Customer Retention in Power BI: DAX Measures

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Customer retention is one of the most common scenarios of data analysis, which is very useful for business. As a business, you would like to know how many new customers you have in each month, how many returning,  and how many lost customers. Knowing these, would help you to focus on the growth plan, and bring more new customers, keep more returning customers, and reduce the number of lost customers. I have written previously about a simple way to find out which customers are new, or lost. However, in this post, I am going to share more details about some other analysis that can be useful, especially when you want to analyze the customer retention for each period (when the date is an axis of the chart).

Customer Retention Over Period

It is useful to know if a customer is new, lost or returning right now, which is what I have explained here:

2016-11-22_09h07_06

However, it is even more useful to know that at which period that customer became a new, lost, or returning customer:

The visual above is doing the calculation of new, lost, and returning customers for each period.

the data model for this sample dataset is like this:

Below is a list of expressions that are useful for this analysis.

Staring Easy: This period’s Customers

Getting this period’s customers, is a simple discount count as below:

this is just showing how many unique customers we have in each period (active customers who made a purchase in this period)

Running Total Customers: All Customers Until This Period

Another useful calculation for customers is to find out the total of customers from the beginning of this business until now. regardless of the fact that they are active or not. This is a running total calculation, which you can achieve either using quick measures or writing the statement like below;

The reason for using IF statement and checking the sales value is that if there is no sales in this period, we consider it as a month that nothing yet happened (these are probably months in the future in our date table), we are not interested to do our calculation for those months.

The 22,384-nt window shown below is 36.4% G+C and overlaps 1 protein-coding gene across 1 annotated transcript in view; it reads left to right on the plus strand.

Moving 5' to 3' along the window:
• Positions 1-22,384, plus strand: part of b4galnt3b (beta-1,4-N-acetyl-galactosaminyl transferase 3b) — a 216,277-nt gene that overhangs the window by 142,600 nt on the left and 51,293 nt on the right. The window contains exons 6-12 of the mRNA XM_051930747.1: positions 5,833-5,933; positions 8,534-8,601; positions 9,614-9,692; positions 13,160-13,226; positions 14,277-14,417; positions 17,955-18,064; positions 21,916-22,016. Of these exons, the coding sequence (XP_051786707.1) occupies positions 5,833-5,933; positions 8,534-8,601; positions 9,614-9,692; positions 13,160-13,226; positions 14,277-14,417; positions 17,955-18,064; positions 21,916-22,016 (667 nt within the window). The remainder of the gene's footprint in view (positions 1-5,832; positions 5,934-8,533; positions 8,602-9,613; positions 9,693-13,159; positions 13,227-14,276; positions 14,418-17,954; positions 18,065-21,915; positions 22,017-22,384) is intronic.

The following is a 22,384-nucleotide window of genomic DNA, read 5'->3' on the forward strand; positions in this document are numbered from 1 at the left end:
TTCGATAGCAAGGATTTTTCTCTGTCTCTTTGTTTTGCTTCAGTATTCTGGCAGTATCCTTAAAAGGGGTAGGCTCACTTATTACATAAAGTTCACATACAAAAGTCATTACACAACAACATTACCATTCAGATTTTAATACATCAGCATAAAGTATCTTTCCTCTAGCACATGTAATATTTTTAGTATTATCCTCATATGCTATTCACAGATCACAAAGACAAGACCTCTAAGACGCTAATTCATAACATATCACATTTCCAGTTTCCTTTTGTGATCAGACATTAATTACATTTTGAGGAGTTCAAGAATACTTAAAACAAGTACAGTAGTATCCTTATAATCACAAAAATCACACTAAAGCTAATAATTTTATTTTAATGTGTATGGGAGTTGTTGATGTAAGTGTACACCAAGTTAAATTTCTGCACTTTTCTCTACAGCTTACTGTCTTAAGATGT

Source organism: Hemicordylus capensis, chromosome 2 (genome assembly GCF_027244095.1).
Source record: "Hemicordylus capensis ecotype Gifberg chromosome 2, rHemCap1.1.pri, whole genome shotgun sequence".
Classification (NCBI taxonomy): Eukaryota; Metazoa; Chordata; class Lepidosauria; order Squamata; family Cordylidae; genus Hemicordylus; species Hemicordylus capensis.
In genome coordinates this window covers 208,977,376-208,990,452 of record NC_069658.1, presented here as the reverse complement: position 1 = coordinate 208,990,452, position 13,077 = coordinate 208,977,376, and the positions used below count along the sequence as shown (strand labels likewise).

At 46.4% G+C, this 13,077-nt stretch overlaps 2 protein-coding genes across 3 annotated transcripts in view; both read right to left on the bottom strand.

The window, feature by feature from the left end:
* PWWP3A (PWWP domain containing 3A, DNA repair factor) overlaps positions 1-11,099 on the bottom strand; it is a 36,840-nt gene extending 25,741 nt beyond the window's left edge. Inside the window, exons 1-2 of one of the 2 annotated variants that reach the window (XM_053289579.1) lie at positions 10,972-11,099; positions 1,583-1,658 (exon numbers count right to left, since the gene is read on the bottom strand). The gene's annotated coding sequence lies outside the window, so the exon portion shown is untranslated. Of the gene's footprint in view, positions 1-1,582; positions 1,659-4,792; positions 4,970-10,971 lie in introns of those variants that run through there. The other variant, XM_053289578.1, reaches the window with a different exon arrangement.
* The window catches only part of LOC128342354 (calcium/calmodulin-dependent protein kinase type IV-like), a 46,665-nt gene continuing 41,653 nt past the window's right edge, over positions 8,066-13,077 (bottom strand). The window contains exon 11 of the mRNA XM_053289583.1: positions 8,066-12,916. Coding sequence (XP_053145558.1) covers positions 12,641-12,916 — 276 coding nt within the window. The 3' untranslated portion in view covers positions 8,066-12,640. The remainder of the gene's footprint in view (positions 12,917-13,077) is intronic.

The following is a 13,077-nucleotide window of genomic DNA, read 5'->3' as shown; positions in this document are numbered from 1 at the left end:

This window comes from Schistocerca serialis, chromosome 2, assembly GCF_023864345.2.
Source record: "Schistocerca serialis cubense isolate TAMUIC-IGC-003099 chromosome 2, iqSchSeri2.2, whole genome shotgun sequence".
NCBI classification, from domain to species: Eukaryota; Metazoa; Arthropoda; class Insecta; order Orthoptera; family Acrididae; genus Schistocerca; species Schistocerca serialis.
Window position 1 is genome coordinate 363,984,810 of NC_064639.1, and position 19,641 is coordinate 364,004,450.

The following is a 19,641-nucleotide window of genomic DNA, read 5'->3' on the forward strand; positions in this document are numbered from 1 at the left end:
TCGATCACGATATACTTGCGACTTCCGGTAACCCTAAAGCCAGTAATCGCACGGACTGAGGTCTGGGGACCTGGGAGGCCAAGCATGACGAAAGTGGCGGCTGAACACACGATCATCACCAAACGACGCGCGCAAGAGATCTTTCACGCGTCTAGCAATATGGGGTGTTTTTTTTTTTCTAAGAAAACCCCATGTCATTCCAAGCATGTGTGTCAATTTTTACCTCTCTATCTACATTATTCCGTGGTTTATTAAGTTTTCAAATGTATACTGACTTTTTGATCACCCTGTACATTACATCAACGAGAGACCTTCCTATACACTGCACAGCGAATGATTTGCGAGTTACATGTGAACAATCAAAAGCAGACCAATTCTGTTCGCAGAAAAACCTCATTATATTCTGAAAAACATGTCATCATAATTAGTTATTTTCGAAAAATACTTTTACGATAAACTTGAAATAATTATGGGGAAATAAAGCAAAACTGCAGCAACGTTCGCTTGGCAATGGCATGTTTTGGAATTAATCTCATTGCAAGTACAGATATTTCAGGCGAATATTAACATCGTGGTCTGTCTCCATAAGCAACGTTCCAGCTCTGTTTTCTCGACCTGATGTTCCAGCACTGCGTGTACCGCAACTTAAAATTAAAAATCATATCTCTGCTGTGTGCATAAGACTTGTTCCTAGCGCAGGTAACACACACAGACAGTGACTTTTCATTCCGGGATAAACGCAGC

Running Total Sales

In addition to the running total of the count of customers, it is also good to have the running total of sales. the Sales Measure itself has this calculation:

and the running total sales comes as below;

This is a measure that we use in calculating the count of new, lost, and returning customers.

New Customers – Fixed Period

for calculating the new, lost and returning customers. I first, explain how it works with a fixed period. Let’s say we consider a customer new, if that customer purchased everything in his/her transaction history only the current active period, and let’s say the active period is one year (fixed). So, if there is a customer who purchased in total (up until that given date) $250, and in the period of 1 year from the given date in the table, it is also $250, then that customer is new in that period, otherwise, not. Here is one of the ways you can calculate it:

The code above is creating a virtual table with two new columns. the table has one row per customer (because it is created on the basis of DimCustomer, and has one column for the customer’s total sales, and another one for the sales until now, which means the sales until the given date in the context of the table visual. The return result is filtered for those records that their total sales are similar to their sales until now.

my sample dataset has most of the customers only purchased in one period. However, further down in the screenshot above, you can see that there are customers who purchased in multiple periods, so the count of this period’s customers is not always exactly similar to the New Customers –  Fixed Period.

Returning Customers – Fixed Period

if the sales amount coming from a customer in the last active period is less than the total sales of that customer, then that customer is returning. It means the customer is not purchasing in this period for the first time, the customer purchased in prior periods too.

You might think, whey we don’t create the _customer variable above as a calculated table instead? the reason is that if you do it as a calculated table, then the calculation is done at the time of refresh, and the date of the table visual won’t impact the result. For this type of calculation, especially if the period is not fixed (further down in this article) it is better to do calculations dynamically.